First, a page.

Driver issuesNewsRegulation

New learner’s permit rule eases path to CDL

Photo Credit: FW Staff Photographer

The FMCSA has made it easier for those looking to obtain a commercial driver’s license in an action that could help get more drivers into the pipeline faster.

The new rule, announced on Dec. 21 and which goes into effect on Feb. 19 next year, gives state driver’s licensing agencies the option of issuing a commercial learner’s permit, or CLP, valid for up to one year from the date it’s issued, versus the current requirement of six months.

CLPs can be issued for periods shorter than one year and can be renewed, as long as the total period of time between the date of initial issuance and the date of expiration – with or without renewal – doesn’t exceed one year, according to the new rule. If drivers fail to get their CDL within the one-year period, he or she must reapply for a CLP by retaking the knowledge exams.

The agency pointed out that, for the states that choose to do so, making a learner’s permit valid for up to a year instead of six months “simply provides greater flexibility to CLP holders to train for and schedule the CDL skills test, without having to incur opportunity costs associated with the renewal of the CLP.”

Abigail Potter, manager of Safety and Occupational Health Policy at the ATA, said that allowing states to extend a valid CLP to a year instead of six months “will help reduce some of the stress and costs associated for individuals wanting to enter the industry,” she told FreightWaves.

“Additionally, the expanded time frame will help reduce the number of CLPs that would have to be reissued by [the states] and will help employers keep potential drivers on track to obtain their CDL,” Potter said. “ATA hopes that states will adopt this additional flexibility.”

The rule change was prompted by the state of Oregon, when it applied to FMCSA in 2015 for an exemption from the federal six-month requirement as a way of relieving learner permit holders from having to go to the DMV for an additional 180 days.

After finding that the exemption would allow Oregon and other states to improve operations while maintaining safety, FMCSA put out a formal rulemaking for comment last year.

Todd Spencer, president of the Owner-Operator Independent Drivers Association, opposed the change, arguing that it could limit a driver’s wages by prevent them from receiving their CDL for up to six additional months. He also contended there was a safety issue, because it would allow carriers to put drivers on the road who had not received their CDL for longer periods of time.

But the agency responded that the association offered no data or explanation to support either claim.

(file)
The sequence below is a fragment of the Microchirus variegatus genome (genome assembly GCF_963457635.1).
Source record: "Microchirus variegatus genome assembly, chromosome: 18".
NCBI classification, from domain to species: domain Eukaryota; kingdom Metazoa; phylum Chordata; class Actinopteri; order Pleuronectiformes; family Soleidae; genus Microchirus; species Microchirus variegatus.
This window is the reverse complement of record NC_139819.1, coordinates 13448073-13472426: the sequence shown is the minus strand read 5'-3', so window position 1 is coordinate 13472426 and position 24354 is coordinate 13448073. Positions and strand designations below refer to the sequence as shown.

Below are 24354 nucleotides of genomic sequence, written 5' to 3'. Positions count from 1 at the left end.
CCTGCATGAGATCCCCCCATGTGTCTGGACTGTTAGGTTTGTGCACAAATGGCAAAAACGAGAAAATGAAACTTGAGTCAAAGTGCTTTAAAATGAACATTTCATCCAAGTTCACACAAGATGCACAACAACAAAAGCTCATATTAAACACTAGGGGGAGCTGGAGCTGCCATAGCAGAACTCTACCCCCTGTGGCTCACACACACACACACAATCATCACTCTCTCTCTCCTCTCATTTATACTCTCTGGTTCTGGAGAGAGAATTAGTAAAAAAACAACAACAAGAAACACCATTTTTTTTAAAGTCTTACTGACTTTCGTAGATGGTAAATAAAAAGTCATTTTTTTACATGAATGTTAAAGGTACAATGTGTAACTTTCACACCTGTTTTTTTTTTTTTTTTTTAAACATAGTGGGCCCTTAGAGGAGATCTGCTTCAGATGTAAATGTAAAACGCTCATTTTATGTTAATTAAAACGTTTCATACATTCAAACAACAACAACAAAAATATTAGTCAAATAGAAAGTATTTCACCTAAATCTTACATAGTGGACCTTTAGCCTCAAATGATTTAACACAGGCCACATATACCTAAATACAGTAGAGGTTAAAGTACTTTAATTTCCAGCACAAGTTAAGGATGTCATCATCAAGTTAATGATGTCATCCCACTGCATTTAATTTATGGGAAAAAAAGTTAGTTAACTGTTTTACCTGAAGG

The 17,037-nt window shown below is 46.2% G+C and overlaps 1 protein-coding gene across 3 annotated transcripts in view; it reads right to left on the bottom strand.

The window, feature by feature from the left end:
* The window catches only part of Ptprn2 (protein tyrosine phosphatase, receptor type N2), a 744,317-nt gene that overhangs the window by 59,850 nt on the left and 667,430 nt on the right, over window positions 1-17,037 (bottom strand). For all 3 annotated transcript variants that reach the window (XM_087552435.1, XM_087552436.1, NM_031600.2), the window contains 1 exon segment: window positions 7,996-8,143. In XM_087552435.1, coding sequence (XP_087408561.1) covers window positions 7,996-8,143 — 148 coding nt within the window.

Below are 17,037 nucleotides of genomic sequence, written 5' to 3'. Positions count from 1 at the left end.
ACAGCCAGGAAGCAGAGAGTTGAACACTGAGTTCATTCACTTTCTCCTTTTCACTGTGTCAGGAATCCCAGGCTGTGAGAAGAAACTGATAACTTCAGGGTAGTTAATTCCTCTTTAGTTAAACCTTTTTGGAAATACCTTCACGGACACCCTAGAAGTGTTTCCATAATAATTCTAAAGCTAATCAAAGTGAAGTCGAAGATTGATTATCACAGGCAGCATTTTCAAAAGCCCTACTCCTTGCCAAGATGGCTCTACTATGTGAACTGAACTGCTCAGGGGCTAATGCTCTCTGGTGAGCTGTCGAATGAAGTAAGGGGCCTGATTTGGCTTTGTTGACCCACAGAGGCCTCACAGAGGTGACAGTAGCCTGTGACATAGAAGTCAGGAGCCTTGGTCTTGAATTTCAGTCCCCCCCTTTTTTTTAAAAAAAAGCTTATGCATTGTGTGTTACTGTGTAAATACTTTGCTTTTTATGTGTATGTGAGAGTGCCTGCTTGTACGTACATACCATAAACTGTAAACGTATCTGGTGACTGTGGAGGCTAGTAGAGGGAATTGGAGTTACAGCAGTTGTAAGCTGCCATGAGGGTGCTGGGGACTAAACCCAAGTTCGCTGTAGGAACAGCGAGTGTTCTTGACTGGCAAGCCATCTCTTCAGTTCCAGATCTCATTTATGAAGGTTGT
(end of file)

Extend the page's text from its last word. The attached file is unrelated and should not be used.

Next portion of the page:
Petitions to reconsider the rule must be submitted to the FMCSA no later than Jan. 22.

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John Gallagher, Washington Correspondent

Based in Washington, D.C., John specializes in regulation and legislation affecting all sectors of freight transportation. He has covered rail, trucking and maritime issues since 1993 for a variety of publications based in the U.S. and the U.K. John began business reporting in 1993 at Broadcasting & Cable Magazine. He graduated from Florida State University majoring in English and business.

5 Comments

  1. Why not let older drivers that got out of the industry back in without a pre trip name it and claim it game, some of us older guys that drove for years and let our cdl run out might like to get back in without starting out like we never drove before, it could still be called "Grandfather"

  2. This is laziness. I got my permit within a month of deciding to get it. Decided in August. Got it in September was fully licensed by October. Who needs a whole year to practice.

  3. Stupid idea. Make anybody that wants a CDL, work for it, I did! Why make it easier?

  4. "Todd Spencer, president of the Owner-Operator Independent Drivers Association, opposed the change, arguing that it could limit a driver’s wages by prevent [sic] them from receiving their CDL for up to six additional months. He also contended there was a safety issue, because it would allow carriers to put drivers on the road who had not received their CDL for longer periods of time.

    "But the agency responded that the association offered no data or explanation to support either claim."

    NOTE: Further evidence here of how the OOIDA continues to marginalize its position in such debates, doing itself no favors when it comes to advancing the cause of the group’s credibility. And so much for any appearance of objectivity — and lack of extreme bias — on the part of OOIDA leadership. Would anyone be surprised to learn that, behind closed doors, FMCSA staff is practically preconditioned to discount by 90% anything that comes from the group? It’s truly regrettable. Oh well… Merry Christmas!!

  5. Todd Spencer is right this time. The industry continues to attract plenty of people to drive trucks and earn their CDLA. The problem is that they can’t keep them. So their solution is to get more through the pipeline. In essence they keep turning up the faucet and leaving the drain wide open. Close the drain. Treat drivers right. Problem solved.

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